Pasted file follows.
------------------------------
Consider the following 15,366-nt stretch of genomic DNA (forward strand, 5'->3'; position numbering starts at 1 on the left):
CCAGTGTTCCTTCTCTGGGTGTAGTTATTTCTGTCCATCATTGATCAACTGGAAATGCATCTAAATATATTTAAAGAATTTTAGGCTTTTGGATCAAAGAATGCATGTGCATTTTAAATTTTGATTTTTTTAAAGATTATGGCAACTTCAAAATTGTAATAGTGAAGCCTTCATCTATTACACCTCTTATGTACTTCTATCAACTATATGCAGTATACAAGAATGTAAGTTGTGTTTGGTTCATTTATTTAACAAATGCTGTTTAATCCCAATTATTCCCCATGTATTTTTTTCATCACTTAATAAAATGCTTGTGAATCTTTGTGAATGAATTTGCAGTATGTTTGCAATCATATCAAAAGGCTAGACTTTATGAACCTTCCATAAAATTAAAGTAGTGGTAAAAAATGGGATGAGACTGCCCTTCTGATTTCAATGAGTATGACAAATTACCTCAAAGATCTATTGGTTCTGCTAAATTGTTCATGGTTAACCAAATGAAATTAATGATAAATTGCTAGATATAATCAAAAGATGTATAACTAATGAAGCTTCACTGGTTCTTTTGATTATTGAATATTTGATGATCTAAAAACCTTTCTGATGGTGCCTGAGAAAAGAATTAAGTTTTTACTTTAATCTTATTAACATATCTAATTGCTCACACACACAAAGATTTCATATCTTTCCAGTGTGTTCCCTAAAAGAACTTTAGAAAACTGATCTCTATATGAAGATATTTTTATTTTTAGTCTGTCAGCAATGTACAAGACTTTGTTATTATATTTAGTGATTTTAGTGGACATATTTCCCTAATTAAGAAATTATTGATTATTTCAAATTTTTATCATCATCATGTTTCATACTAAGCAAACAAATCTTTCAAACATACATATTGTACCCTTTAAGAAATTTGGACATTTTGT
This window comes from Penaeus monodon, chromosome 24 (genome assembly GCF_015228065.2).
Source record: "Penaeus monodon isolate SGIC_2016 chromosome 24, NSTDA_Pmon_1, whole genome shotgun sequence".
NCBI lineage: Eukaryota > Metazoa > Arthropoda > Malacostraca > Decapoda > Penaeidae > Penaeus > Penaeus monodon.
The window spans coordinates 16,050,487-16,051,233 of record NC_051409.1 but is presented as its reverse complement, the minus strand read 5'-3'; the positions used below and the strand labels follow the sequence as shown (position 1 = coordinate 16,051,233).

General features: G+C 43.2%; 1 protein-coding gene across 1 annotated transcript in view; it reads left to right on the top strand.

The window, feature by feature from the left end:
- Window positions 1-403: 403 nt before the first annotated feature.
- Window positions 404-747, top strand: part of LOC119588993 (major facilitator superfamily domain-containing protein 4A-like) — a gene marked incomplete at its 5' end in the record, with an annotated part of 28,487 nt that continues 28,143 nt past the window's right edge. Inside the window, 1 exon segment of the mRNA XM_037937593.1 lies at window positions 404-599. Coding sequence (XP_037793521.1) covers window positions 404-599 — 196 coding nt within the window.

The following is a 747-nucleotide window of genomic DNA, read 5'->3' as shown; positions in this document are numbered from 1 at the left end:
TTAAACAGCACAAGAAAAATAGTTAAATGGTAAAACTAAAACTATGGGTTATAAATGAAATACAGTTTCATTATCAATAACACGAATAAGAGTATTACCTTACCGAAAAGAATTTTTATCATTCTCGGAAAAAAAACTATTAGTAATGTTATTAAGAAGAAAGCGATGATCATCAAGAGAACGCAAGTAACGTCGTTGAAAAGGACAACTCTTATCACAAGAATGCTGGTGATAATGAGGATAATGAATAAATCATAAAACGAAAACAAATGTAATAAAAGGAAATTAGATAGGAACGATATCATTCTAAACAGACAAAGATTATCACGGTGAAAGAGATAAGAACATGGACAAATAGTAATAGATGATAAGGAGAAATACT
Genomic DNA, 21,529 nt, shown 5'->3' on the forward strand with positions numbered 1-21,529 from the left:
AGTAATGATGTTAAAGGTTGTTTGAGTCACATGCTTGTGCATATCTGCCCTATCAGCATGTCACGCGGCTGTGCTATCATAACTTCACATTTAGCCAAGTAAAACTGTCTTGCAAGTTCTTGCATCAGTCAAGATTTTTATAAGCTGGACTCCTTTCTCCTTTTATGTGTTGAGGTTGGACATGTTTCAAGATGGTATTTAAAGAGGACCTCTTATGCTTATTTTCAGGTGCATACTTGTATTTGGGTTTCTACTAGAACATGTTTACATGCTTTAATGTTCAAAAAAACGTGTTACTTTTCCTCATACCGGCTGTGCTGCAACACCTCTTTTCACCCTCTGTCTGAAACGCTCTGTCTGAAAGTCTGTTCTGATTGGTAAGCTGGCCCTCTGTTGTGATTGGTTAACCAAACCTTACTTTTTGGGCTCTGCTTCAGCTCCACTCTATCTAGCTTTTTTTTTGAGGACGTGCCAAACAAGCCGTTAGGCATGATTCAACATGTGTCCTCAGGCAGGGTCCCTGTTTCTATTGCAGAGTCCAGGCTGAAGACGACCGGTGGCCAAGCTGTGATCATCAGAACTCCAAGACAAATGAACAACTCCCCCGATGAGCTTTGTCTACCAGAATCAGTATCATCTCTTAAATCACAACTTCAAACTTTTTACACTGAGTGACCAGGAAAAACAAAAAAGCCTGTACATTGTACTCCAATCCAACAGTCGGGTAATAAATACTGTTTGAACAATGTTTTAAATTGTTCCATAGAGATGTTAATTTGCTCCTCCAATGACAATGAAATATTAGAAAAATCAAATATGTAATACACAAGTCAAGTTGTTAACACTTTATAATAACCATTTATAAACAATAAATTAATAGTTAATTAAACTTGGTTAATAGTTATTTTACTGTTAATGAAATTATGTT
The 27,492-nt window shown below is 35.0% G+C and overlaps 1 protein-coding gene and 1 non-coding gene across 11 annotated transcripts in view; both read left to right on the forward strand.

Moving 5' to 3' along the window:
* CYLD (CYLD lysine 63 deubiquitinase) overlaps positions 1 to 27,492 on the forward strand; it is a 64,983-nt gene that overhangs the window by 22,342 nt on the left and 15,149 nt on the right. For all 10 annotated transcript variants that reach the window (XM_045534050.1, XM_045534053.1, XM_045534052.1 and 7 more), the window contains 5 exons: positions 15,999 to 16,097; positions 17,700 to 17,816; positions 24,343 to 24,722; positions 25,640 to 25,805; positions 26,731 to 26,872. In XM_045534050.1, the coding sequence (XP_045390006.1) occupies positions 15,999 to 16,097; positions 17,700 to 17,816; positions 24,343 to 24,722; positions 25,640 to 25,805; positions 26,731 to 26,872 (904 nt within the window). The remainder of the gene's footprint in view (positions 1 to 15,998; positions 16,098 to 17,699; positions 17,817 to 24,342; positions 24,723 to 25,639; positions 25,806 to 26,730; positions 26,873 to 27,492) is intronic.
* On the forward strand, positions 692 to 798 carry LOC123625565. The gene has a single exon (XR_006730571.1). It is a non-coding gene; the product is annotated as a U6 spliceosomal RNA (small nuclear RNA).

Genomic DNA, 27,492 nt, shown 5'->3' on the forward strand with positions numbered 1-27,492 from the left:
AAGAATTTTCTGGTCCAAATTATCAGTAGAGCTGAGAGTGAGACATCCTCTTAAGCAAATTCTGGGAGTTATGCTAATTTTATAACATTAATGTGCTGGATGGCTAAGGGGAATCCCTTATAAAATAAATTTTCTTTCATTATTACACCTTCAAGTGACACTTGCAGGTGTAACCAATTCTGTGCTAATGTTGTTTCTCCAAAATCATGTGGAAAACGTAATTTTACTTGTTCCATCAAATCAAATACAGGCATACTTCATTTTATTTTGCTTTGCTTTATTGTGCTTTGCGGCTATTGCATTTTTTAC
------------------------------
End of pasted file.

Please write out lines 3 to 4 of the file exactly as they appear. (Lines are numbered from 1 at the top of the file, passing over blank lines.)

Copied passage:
This window comes from Penaeus monodon, chromosome 24 (genome assembly GCF_015228065.2).
Source record: "Penaeus monodon isolate SGIC_2016 chromosome 24, NSTDA_Pmon_1, whole genome shotgun sequence".